Case briefs for this investigation must be submitted to the Department not later than June 4, 2002. Rebuttal briefs must be filed by June 10, 2002. See 19 CFR 309(c)(1)(i). A list of authorities used, a table of contents, and an executive summary of issues should accompany any briefs submitted to the Department. Executive summaries should be limited to five pages total, including footnotes. Section 774 of the Act provides that the Department will hold a public hearing to afford interested parties an opportunity to comment on arguments raised in case or rebuttal briefs, provided that such a hearing is requested by an interested party. If a request for a hearing is made in this investigation, the hearing will tentatively be held on June 13, 2002, at the U.S. Department of Commerce, 14th Street and Constitution Avenue, NW., Washington, DC 20230. Parties should confirm by telephone the time, date, and place of the hearing 48 hours before the scheduled time.

Interested parties who wish to request a hearing, or to participate if one is Start Printed Page 30362requested, must submit a written request to the Assistant Secretary for Import Administration, U.S. Department of Commerce, Room 1870, within 30 days of the publication of this notice. Requests should contain: (1) The party's name, address, and telephone number; (2) the number of participants; and (3) a list of the issues to be discussed. Oral presentations will be limited to issues raised in the briefs.

If this investigation proceeds normally, we will make our final determination by not later than 75 days after the date of the Department's preliminary determination.

This determination is published pursuant to sections 733(f) and 777(i) of the Act.

Start Signature

Dated: April 26, 2002.

Faryar Shirzad,

Assistant Secretary for Import Administration.

End Signature End Supplemental Information

Footnotes

1.  Where the Department determines that a response to a request for information does not comply with the request, section 782(d) of the Act provides that the Department will so inform the party submitting the response and will, to the extent practicable, provide that party the opportunity to remedy or explain the deficiency. If the party fails to remedy the deficiency within the applicable time limits, the Department may, subject to section 782(e) of the Act, disregard all or part of the original and subsequent responses, as appropriate. Section 782(e) of the Act provides that the Department “shall not decline to consider information that is submitted by an interested party and is necessary to the determination but does not meet all the applicable requirements established by the administering authority” if the information is timely, can be verified, and is not so incomplete that it cannot be used, and if the interested party acted to the best of its ability in providing the information. Where all of these conditions are met, the statute requires the Department to use the information, if it can do so without undue difficulties.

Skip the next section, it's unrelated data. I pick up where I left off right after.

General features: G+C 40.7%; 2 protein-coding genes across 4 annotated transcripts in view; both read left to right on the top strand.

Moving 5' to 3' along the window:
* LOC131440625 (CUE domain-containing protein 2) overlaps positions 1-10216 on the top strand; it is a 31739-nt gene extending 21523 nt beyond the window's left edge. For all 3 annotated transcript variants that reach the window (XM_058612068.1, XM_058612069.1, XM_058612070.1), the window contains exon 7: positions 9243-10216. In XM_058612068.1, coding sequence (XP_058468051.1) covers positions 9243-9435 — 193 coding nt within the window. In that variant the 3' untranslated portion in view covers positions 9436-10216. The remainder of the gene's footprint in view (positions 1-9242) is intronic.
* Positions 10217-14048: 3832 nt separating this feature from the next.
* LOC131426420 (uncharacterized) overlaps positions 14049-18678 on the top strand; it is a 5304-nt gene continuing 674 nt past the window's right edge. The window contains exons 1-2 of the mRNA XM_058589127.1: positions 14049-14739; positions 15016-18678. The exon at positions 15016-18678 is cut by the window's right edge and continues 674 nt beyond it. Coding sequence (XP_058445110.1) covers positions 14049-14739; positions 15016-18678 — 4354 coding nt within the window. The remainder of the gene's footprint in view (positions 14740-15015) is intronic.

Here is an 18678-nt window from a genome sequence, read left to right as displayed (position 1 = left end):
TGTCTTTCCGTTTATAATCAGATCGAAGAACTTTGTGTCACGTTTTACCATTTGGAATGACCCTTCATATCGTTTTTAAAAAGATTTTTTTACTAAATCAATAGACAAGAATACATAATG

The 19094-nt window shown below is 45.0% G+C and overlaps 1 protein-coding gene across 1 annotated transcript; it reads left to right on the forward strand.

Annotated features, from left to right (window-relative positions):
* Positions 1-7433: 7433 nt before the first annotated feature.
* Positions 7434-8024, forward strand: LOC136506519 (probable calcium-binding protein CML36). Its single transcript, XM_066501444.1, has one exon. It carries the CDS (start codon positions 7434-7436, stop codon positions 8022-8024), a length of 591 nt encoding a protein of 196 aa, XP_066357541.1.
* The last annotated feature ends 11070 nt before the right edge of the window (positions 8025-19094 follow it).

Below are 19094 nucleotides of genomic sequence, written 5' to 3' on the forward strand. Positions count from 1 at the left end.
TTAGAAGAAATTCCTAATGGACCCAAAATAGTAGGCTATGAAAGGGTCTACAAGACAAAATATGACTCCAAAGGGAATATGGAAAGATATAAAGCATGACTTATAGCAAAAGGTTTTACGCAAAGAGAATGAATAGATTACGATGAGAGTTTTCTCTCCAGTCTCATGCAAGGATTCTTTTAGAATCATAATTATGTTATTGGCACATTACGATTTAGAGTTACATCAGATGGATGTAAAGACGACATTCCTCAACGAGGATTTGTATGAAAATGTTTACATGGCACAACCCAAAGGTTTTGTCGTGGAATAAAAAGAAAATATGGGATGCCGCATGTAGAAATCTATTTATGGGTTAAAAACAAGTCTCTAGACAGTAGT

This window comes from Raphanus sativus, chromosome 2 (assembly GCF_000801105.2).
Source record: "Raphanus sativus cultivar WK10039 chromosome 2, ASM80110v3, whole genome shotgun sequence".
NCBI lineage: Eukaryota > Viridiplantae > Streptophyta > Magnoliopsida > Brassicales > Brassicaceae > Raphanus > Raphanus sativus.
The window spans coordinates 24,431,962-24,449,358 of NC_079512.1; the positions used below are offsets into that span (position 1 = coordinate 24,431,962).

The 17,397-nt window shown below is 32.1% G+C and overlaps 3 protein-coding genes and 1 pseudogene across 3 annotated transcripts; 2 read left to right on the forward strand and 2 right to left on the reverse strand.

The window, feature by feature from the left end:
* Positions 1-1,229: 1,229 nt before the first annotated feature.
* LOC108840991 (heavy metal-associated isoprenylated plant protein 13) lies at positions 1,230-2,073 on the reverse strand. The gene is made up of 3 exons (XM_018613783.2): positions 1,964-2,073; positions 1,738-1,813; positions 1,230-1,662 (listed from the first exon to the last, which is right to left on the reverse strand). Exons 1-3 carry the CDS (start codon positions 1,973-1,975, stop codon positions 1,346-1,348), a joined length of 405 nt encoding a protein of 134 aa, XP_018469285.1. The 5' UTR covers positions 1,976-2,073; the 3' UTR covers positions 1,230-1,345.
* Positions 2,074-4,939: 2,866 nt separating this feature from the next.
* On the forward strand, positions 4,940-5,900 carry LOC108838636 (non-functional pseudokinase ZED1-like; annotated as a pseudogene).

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2.  The marketing process in the United States and comparison markets begins with the producer and extends to the sale to the final user or consumer. The chain of distribution between the two may have many or few links, and the respondent's sales occur somewhere along this chain. In performing this evaluation, we considered the narrative responses of the respondent to properly determine where in the chain of distribution the sale occurs.

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3.  Selling functions associated with a particular chain of distribution help us to evaluate the level(s) of trade in a particular market. For purposes of this preliminary determination, we have organized the common sulfanilic acid selling functions into four major categories: Sales process and marketing support, freight and delivery, inventory and warehousing, and quality assurance/warranty services.

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4.  We normally make currency conversions into U.S. dollars in accordance with section 773A(a) of the Act based on the exchange rates in effect on the dates of the U.S. sales as certified by the Federal Reserve Bank. In this case, where foreign market prices, costs and expenses were reported in Hungarian forints, we made currency conversions based on the exchange rates in effect on the dates of the U.S. sales as reported by the Dow Jones because the Federal Reserve Bank does not track the forint-to-dollar exchange rate.

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[FR Doc. 02-11075 Filed 5-3-02; 8:45 am]